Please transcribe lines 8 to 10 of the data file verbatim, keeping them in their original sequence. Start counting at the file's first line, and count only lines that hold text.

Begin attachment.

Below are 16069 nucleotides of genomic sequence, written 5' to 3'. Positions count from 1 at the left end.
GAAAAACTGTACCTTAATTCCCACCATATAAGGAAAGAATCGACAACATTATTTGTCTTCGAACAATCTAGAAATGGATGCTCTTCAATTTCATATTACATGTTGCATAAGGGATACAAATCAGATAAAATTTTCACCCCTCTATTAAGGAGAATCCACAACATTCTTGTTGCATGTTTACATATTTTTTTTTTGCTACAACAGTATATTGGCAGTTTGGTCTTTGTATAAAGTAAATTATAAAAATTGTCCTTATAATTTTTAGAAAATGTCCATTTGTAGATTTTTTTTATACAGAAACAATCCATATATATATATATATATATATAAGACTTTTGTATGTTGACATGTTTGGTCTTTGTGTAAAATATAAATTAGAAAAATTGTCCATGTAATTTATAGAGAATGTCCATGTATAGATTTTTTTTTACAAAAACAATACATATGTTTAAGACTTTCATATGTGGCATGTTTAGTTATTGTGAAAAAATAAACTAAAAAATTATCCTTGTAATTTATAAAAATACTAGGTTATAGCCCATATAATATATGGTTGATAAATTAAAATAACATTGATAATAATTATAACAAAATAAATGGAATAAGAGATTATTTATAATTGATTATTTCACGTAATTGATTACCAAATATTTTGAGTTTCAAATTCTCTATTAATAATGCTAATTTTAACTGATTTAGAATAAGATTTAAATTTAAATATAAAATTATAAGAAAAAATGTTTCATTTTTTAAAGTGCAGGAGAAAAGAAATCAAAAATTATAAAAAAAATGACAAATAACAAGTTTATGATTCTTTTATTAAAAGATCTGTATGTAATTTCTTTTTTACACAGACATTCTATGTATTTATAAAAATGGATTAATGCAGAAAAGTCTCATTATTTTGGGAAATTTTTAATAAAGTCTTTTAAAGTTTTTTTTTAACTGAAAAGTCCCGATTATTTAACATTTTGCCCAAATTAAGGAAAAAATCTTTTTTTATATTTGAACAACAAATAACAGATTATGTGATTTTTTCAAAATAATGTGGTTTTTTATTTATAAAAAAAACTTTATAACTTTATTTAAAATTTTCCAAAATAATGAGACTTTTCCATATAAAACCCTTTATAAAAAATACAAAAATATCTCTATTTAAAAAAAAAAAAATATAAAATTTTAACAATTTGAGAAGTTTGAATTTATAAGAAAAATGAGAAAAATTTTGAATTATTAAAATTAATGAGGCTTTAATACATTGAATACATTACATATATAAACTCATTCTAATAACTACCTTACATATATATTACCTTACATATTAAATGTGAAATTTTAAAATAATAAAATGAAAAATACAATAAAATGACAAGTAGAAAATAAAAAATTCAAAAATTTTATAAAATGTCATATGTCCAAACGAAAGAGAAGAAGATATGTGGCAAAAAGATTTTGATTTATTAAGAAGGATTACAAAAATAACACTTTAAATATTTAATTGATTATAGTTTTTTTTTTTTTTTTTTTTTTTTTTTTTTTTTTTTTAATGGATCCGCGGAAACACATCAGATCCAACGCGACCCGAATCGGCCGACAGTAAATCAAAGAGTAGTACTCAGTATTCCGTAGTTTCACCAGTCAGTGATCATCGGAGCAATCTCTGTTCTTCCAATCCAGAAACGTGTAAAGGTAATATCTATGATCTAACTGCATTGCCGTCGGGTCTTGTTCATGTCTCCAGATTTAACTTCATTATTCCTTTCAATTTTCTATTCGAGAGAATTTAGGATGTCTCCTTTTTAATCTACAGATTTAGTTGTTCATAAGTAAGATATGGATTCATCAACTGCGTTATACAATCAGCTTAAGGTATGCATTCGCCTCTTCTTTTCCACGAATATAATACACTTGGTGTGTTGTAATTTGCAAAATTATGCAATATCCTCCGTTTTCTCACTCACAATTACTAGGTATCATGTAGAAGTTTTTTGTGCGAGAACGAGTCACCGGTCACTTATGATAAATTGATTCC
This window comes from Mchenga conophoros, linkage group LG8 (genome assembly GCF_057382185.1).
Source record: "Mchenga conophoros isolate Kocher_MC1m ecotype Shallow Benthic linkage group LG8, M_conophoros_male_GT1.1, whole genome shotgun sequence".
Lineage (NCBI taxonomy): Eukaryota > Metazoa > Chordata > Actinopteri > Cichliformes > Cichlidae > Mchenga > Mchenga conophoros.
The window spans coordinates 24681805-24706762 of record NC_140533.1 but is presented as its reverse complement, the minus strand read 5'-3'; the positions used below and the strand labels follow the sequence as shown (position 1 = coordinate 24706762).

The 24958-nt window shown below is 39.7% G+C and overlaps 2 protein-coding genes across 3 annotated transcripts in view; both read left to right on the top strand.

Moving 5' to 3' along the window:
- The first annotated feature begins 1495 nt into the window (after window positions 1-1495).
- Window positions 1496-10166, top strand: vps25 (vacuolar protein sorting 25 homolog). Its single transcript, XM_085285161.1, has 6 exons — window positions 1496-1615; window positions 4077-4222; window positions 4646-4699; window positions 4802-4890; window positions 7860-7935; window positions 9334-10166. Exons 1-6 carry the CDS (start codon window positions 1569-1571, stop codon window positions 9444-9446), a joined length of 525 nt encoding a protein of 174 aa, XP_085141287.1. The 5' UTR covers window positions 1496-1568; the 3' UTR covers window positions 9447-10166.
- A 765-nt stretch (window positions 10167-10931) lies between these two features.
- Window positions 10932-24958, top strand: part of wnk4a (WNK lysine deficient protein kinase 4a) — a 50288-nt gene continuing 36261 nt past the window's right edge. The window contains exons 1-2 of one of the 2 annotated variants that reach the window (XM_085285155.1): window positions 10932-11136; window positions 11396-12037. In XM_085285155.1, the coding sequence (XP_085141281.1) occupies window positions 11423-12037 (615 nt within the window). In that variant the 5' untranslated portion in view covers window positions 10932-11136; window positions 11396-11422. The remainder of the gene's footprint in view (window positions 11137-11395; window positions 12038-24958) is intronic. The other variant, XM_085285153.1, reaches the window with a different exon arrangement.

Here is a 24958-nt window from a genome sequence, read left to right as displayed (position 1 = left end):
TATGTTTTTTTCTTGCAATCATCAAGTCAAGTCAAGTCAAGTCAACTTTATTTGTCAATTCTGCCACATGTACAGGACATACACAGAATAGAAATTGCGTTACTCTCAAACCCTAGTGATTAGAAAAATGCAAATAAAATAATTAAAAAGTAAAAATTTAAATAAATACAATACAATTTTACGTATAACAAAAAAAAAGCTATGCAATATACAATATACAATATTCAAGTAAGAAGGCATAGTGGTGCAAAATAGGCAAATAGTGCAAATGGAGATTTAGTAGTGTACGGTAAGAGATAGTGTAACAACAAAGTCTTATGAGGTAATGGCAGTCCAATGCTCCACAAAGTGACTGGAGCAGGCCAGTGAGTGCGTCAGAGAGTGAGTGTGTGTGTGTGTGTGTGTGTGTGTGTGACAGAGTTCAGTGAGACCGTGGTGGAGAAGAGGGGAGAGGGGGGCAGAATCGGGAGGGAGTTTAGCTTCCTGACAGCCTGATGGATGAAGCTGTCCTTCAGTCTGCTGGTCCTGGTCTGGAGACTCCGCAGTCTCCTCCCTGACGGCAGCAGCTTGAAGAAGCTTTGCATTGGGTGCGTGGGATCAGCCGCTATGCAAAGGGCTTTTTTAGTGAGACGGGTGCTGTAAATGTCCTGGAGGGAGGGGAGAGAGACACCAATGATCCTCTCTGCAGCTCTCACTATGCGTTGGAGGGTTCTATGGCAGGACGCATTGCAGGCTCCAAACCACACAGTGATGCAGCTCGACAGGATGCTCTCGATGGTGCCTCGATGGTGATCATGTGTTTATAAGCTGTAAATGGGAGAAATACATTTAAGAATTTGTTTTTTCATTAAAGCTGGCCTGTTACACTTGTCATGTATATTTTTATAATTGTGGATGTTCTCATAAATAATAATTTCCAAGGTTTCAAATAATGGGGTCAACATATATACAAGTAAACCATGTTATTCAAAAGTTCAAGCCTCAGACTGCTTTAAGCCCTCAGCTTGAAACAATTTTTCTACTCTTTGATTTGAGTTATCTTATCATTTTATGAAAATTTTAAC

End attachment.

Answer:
Moving 5' to 3' along the window:
- The first annotated feature begins 1495 nt into the window (after window positions 1-1495).
- Window positions 1496-10166, top strand: vps25 (vacuolar protein sorting 25 homolog). Its single transcript, XM_085285161.1, has 6 exons — window positions 1496-1615; window positions 4077-4222; window positions 4646-4699; window positions 4802-4890; window positions 7860-7935; window positions 9334-10166. Exons 1-6 carry the CDS (start codon window positions 1569-1571, stop codon window positions 9444-9446), a joined length of 525 nt encoding a protein of 174 aa, XP_085141287.1. The 5' UTR covers window positions 1496-1568; the 3' UTR covers window positions 9447-10166.